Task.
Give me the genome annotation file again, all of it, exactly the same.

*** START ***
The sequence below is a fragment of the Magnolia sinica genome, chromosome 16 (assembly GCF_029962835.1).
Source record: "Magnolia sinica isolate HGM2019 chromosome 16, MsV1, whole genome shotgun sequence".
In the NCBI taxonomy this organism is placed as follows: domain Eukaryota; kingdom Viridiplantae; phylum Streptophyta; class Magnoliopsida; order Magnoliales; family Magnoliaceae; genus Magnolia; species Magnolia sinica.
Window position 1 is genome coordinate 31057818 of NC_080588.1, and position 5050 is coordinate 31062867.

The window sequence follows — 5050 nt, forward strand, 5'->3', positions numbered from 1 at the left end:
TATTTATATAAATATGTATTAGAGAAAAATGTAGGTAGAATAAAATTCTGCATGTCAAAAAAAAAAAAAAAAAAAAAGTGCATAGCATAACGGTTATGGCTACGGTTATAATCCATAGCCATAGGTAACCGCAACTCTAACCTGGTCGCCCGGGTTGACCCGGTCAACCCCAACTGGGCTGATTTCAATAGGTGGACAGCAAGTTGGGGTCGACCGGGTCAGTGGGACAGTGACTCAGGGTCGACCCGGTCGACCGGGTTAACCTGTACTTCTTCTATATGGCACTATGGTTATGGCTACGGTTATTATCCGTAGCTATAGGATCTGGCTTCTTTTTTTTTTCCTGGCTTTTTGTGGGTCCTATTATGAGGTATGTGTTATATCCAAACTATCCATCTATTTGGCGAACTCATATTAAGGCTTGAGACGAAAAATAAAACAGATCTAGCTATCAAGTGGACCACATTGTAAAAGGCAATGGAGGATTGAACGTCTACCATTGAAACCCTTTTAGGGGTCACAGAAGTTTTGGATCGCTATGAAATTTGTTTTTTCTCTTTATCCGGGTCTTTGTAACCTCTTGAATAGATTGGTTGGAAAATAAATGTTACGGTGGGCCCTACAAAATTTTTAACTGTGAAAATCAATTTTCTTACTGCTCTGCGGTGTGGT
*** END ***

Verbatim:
The sequence below is a fragment of the Magnolia sinica genome, chromosome 16 (assembly GCF_029962835.1).
Source record: "Magnolia sinica isolate HGM2019 chromosome 16, MsV1, whole genome shotgun sequence".
In the NCBI taxonomy this organism is placed as follows: domain Eukaryota; kingdom Viridiplantae; phylum Streptophyta; class Magnoliopsida; order Magnoliales; family Magnoliaceae; genus Magnolia; species Magnolia sinica.
Window position 1 is genome coordinate 31057818 of NC_080588.1, and position 5050 is coordinate 31062867.

The window sequence follows — 5050 nt, forward strand, 5'->3', positions numbered from 1 at the left end:
TATTTATATAAATATGTATTAGAGAAAAATGTAGGTAGAATAAAATTCTGCATGTCAAAAAAAAAAAAAAAAAAAAAGTGCATAGCATAACGGTTATGGCTACGGTTATAATCCATAGCCATAGGTAACCGCAACTCTAACCTGGTCGCCCGGGTTGACCCGGTCAACCCCAACTGGGCTGATTTCAATAGGTGGACAGCAAGTTGGGGTCGACCGGGTCAGTGGGACAGTGACTCAGGGTCGACCCGGTCGACCGGGTTAACCTGTACTTCTTCTATATGGCACTATGGTTATGGCTACGGTTATTATCCGTAGCTATAGGATCTGGCTTCTTTTTTTTTTCCTGGCTTTTTGTGGGTCCTATTATGAGGTATGTGTTATATCCAAACTATCCATCTATTTGGCGAACTCATATTAAGGCTTGAGACGAAAAATAAAACAGATCTAGCTATCAAGTGGACCACATTGTAAAAGGCAATGGAGGATTGAACGTCTACCATTGAAACCCTTTTAGGGGTCACAGAAGTTTTGGATCGCTATGAAATTTGTTTTTTCTCTTTATCCGGGTCTTTGTAACCTCTTGAATAGATTGGTTGGAAAATAAATGTTACGGTGGGCCCTACAAAATTTTTAACTGTGAAAATCAATTTTCTTACTGCTCTGCGGTGTGGT